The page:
Oh, dear. Could someone come up with a better term than “butler’s pantry” for this all-purpose kitchen spot? Like the clever, modern day terms of “drop zones” we should be able to find one more descriptive than butler’s pantry. It is a given fact that most people don’t have servants or butlers in their home, yet the term prevails. I think we can do better; butler’s pantry is such a deceiving description. There is hope, though.

Kitchen designers are starting to suggest the term of sculleries/second kitchens for truly dedicated clean up stations. This is a step in the right direction, although I will probably lay awake at night trying to arrive at just what that perfect term should be for the vague butler’s pantry fiasco going on.

The Hybrid Butler's Pantry/Scullery room

I highly encourage you to gather kitchen and support room ideas based on your own personal needs. For example, I dream of an ostentacious space of fine materials, countertops and flooring, topped off with an indulgent and glitzy chandelier where I can have a pretty display of glass that showcases… my glass.

I also dream of a workhorse room that I can give home to my ridiculous collection of kitchen appliances on their own counter with a REAL sink (3-compartment, hide-my-dishes sink complete with commercial-style pull down kitchen faucet with sprayer). If money and space was no object, I would incorporate both rooms into my dream kitchen. Feel free to insert your vision here.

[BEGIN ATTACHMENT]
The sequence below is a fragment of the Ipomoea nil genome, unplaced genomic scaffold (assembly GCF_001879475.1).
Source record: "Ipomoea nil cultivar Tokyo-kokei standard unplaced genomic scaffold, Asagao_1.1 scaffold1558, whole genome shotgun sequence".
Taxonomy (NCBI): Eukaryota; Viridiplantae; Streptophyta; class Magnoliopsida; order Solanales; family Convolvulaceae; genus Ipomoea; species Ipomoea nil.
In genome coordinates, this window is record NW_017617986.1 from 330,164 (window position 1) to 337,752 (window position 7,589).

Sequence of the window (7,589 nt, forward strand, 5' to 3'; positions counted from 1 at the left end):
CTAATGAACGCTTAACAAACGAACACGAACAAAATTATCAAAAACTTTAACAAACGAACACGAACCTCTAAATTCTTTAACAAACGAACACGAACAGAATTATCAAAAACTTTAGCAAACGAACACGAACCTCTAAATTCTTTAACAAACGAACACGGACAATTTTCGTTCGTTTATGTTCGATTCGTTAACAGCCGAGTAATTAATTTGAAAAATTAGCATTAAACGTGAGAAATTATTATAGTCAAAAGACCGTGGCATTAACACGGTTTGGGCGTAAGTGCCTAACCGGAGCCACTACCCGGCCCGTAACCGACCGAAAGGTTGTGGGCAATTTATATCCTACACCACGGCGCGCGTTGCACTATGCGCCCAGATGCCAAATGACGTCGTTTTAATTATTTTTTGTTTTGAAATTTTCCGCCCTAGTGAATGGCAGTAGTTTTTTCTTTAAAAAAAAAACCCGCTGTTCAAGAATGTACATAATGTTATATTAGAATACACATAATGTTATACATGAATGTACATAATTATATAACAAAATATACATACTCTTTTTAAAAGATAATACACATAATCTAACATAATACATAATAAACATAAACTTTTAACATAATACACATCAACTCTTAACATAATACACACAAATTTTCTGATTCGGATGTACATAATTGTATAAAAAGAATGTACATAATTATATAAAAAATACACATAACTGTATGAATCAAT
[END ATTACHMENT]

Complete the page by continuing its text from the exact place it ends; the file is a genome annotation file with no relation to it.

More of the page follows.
I am delighted in the resurgence of butler’s pantries and sculleries in home design. In fact, it’s a great time to be a kitchen and pantry enthusiast. Creativity is abounding on the kitchen front and I can’t wait to see more ingenious and resourceful ways that people are using butler pantries and the scullery.

I would love to hear your viewpoint on this topic. Do you have a great idea how to sort this out? Do you have a butler’s pantry or scullery and wish to sing their praise? Please join in with a comment below!

differences between butler's pantry and scullery.

About the author 

Renee Matt

Renee is a former kitchen designer, home remodeling enthusiast (having lived through several DIY projects), and an Iowa farmwife. Renee is passionate about preparedness, garden skills, and knowing where her food comes from. Years of being a stay-at-home mom and supporting the family farm with hearty meals has been key to Renee's pantry readiness. She uses her professional IT background and expertise to bring the Everything Pantry website to life.